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How to easily understand cannabis product labels

Do you find cannabis labels confusing? In this post, we’ll show you how to easily interpret the data and information.

Nutritionists have tried teaching us how to read labels on packaging for many years, yet they still seem to cause problems for many. For cannabis labels, that’s perfectly understandable – this newly-structured industry is introducing people to a wealth of new compounds. On the surface, the plethora of data may appear over the top, but as you become better acquainted with the cannabis plant, you’ll recognize more and more of the compounds listed and their respective abbreviations. Let’s get straight into the decoding process.

Why labels on cannabis products are necessary

The products you’ll find being sold at cannabis dispensaries, pharmacies and on reputable online stores will have been laboratory tested, usually independently. The results of these tests are typically available in a document if requested. But there’s also plenty to glean from the label itself, which will look like those you see on packaged foodstuffs.

There’s a lot of useful information on cannabis product label – you’ll be made aware if there was any mold on the cannabis plant used, and whether any pesticides were used during cultivation. And you’ll get a cannabinoid profile chart, showing you the exact percentages of CBD, THC and other cannabinoids in the product, from which you can deduce potency and what ailments it may treat.

This information gives you a much better idea of the nuances of a strain or cannabis product than simply knowing if it’s indica or sativa dominant. Consider this: a strain with 20 percent THC and 3 percent CBD will produce vastly different effects to a strain with 20 percent THC and 0 percent CBD, even though both would be considered sativa-dominant.

Making sense of cannabis labels

Every state that has enacted cannabis legislation will have its own laws surround labelling. Cannabis has not been legalized at federal level, and subsequently standardization on labelling is yet to be applied across the nations. Some states set stricter requirements on labelling for medical cannabis products than others. In states that don’t have firm guidelines, there’s no way of finding out whether you’re buying a safe and high-quality product or not.

Products that have been lab-tested by an independent body are the gold standard. With these, you can be sure that the data on the label is genuine and accurate, and you’ll be informed of any imperfections in the manufacturing process. Good labelling will help you steer clear from contaminated cannabis. Laboratory testing data is often available for free on the internet, but it’s worth researching your state for test centers to find more relatable information.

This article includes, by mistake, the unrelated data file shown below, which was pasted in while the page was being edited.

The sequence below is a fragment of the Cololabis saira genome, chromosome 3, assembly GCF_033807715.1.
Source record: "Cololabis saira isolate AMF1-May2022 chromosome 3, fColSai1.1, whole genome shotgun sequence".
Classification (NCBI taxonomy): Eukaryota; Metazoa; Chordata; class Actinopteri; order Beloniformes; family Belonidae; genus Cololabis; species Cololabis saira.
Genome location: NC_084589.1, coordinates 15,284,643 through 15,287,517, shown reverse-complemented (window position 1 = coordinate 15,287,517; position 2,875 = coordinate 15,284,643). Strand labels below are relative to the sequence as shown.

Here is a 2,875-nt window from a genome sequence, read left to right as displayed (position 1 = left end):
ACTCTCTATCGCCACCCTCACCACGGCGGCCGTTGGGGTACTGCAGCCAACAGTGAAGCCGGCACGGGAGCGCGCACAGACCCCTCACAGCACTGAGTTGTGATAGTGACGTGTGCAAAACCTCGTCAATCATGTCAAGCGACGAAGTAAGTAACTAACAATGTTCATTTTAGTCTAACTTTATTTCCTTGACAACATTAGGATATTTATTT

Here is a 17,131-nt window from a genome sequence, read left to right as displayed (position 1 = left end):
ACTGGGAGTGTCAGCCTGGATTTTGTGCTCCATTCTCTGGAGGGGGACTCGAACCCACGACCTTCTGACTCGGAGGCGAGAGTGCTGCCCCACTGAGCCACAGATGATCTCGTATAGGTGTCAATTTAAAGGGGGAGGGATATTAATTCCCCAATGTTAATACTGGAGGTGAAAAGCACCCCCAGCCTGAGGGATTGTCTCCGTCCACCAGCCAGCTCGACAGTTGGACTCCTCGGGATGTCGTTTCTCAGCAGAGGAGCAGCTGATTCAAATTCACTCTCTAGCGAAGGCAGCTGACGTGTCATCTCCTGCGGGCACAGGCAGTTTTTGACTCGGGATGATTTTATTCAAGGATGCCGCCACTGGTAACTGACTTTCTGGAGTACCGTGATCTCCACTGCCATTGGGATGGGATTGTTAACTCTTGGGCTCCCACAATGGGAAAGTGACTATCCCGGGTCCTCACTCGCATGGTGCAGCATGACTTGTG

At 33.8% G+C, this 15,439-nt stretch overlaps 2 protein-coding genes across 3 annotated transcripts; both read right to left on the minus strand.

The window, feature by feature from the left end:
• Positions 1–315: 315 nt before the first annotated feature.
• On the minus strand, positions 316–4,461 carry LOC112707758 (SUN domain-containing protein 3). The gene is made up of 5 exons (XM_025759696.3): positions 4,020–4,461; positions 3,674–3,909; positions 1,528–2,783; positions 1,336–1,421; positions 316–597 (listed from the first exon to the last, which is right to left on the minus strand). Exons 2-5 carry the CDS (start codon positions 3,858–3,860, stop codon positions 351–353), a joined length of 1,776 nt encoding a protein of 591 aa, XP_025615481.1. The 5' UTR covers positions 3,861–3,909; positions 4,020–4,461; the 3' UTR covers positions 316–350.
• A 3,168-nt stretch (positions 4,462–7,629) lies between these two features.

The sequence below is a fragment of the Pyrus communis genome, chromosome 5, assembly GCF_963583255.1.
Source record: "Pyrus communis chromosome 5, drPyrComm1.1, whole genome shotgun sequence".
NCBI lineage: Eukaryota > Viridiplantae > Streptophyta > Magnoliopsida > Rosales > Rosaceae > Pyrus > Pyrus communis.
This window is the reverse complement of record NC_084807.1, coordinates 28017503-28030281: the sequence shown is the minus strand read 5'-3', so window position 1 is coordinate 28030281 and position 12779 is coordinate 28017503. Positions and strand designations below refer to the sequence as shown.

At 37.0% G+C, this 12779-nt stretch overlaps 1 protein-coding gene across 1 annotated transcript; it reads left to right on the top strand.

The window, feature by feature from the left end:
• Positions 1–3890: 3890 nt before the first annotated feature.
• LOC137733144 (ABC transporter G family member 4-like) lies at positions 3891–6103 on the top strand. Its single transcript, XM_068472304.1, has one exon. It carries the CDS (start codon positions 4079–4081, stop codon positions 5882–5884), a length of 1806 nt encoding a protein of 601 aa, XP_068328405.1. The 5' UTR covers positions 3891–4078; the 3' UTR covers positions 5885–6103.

However, just because you know a label is giving you truthful and precise data doesn’t mean it’s easy to read. This is how you can read the information on your label correctly.

General information

You don’t need us to explain every piece of information found on the label of a cannabis product, but let’s go through it for clarification purposes:

  • Name of strain
  • Indica or sativa?
  • Where was it grown and which company grew it?
  • Date of testing
  • Who tested the products?
  • How long is testing data valid for?
  • A comment on how product complies with state law
  • Total THC content

The information on total THC content shows you how much of THC is in the product and can be used. For recreational users, this is the nugget of data that holds the most relevance, as it’s an indication of just how potent its psychoactive properties are. The strongest high-THC strains can exceed 20 percent THC.

The amount of THC in edible products tends to be stated in milligrams. Milligrams are slightly harder to judge than percentages when deciding how much THC to take, but a first-time user should consume no more than 10mg THC.

However, strong edibles that are popular with chronic pain patients can contain 100mg THC or more, depending on state regulations. For a recreational dose, 20mg is about right.

Understanding Δ9-THCA (delta-9-tetrahydrocannabinolic acid)

Tetrahydrocannabinolic acid (THCA) is cannabis in its pre-activated, raw, acidic state. THCa is not psychoactive but possesses many of the therapeutic benefits of THC. To enjoy a psychoactive experience from THC, it must be activated by decarboxylation (heating).

When we smoke or vape cannabis, or infuse it into butter for edibles, we are decarboxylating the herb, thereby making it psychoactive. That’s why many people choose the simple smoking method when they want to get stoned. When a label tells you how much THCA is present in a strain of bud, it’s essentially telling you how much THC will be activated when you heat the herb.

Δ9-THC